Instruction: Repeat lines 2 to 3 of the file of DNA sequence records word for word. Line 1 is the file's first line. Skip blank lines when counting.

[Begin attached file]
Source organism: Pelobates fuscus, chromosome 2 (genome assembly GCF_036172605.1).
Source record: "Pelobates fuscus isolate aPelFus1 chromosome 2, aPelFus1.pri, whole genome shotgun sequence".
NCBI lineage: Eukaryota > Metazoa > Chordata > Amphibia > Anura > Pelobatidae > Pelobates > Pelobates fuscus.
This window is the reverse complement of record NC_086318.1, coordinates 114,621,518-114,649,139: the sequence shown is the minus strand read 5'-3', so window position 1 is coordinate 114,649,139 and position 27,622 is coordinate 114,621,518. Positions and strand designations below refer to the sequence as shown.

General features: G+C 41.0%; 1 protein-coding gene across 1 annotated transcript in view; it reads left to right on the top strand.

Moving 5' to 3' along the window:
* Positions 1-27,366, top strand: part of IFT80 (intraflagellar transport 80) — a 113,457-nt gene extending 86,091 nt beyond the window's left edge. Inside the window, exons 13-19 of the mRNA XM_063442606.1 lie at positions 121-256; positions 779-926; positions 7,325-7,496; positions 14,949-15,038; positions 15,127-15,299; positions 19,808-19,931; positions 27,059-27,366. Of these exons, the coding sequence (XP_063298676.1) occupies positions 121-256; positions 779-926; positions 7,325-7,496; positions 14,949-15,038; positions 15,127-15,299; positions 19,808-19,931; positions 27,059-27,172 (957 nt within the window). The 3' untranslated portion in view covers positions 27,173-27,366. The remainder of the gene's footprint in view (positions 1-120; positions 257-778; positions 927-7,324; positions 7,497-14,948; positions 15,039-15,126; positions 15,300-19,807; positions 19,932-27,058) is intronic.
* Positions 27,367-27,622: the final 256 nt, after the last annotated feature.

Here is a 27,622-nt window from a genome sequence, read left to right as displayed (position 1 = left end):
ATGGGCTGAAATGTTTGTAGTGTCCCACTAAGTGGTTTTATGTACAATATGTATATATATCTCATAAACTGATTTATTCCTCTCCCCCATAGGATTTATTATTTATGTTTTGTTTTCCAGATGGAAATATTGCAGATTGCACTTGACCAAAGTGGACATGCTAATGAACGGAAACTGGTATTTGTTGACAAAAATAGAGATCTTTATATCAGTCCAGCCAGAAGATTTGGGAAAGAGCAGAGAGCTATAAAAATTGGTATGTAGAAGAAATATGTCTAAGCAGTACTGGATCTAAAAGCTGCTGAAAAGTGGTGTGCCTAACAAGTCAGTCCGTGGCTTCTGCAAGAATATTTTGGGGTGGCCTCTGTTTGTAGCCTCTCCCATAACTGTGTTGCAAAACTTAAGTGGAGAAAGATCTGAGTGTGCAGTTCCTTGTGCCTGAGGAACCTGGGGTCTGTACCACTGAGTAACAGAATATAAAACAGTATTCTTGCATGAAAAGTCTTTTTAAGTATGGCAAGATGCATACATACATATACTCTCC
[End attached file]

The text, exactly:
Source record: "Pelobates fuscus isolate aPelFus1 chromosome 2, aPelFus1.pri, whole genome shotgun sequence".
NCBI lineage: Eukaryota > Metazoa > Chordata > Amphibia > Anura > Pelobatidae > Pelobates > Pelobates fuscus.